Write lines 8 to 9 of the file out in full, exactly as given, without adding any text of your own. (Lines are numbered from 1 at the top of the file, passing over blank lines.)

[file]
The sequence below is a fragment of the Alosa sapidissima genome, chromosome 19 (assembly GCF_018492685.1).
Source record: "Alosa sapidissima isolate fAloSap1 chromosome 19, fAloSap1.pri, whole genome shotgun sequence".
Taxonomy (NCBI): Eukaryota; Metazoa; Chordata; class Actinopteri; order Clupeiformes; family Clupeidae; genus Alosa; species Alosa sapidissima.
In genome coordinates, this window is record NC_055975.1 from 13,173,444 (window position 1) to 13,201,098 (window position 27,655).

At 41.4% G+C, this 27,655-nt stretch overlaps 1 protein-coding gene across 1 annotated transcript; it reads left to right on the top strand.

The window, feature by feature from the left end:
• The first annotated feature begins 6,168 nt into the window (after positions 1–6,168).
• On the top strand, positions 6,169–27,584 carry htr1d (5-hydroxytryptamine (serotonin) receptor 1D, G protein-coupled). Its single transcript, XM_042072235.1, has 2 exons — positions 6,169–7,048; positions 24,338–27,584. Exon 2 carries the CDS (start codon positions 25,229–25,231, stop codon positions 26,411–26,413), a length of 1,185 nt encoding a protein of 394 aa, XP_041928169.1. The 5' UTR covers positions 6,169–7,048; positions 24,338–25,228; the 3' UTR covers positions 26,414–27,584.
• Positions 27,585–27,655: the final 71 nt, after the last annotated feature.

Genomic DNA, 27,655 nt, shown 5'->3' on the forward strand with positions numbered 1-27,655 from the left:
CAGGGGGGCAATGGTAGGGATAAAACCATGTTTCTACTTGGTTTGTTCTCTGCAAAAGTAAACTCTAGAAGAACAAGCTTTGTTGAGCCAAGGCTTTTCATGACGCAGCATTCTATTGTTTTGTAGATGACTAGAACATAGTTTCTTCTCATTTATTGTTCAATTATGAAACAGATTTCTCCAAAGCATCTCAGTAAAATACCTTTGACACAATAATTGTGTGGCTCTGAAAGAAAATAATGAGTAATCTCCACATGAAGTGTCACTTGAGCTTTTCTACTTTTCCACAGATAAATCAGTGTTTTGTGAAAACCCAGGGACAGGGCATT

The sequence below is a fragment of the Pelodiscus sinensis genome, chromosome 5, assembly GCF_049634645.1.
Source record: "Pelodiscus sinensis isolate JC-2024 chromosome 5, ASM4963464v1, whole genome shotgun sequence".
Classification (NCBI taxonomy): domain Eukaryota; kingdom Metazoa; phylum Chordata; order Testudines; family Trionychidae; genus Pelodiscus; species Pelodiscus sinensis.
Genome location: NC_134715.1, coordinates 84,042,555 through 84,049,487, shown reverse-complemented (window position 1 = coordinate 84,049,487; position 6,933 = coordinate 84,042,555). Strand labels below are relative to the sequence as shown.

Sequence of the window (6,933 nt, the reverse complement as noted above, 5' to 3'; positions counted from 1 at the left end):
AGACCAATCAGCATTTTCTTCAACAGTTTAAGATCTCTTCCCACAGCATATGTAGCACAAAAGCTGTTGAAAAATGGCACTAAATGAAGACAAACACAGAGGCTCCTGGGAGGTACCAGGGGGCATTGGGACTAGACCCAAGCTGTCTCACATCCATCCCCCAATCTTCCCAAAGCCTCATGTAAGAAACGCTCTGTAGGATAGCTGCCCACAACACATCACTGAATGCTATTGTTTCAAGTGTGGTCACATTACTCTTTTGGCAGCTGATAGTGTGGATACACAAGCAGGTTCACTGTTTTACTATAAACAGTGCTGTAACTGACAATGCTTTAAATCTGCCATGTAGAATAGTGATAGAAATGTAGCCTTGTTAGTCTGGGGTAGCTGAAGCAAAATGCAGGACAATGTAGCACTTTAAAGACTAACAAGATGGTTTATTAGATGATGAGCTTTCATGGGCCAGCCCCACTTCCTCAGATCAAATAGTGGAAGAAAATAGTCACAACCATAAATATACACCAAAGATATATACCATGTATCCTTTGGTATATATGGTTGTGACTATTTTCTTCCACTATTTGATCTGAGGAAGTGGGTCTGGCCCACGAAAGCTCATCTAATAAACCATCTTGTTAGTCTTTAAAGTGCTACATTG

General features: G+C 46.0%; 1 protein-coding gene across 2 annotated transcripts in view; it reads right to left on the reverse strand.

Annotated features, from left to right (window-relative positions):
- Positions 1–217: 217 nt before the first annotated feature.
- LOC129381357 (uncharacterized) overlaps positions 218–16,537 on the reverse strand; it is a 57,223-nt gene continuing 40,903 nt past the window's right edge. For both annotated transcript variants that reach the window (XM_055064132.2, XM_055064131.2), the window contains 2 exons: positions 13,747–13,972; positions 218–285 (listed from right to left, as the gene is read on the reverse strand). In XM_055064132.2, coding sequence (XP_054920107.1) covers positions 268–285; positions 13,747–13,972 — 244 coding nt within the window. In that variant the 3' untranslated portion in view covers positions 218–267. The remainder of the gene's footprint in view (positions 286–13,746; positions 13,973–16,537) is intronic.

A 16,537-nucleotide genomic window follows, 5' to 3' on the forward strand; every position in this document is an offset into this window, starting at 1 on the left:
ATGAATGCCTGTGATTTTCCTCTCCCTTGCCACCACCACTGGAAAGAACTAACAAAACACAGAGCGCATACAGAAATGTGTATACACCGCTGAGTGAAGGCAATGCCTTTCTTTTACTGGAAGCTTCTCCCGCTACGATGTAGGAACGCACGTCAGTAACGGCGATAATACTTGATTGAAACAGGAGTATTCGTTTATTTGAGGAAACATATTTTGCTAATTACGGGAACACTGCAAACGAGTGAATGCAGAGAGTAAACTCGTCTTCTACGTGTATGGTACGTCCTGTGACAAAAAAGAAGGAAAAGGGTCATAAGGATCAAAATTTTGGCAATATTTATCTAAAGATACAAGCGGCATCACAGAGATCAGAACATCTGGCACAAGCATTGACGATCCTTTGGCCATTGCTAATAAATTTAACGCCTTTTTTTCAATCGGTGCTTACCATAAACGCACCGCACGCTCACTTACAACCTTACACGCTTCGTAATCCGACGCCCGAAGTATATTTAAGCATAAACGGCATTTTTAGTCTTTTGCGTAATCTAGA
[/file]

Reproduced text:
• On the top strand, positions 6,169–27,584 carry htr1d (5-hydroxytryptamine (serotonin) receptor 1D, G protein-coupled). Its single transcript, XM_042072235.1, has 2 exons — positions 6,169–7,048; positions 24,338–27,584. Exon 2 carries the CDS (start codon positions 25,229–25,231, stop codon positions 26,411–26,413), a length of 1,185 nt encoding a protein of 394 aa, XP_041928169.1. The 5' UTR covers positions 6,169–7,048; positions 24,338–25,228; the 3' UTR covers positions 26,414–27,584.
• Positions 27,585–27,655: the final 71 nt, after the last annotated feature.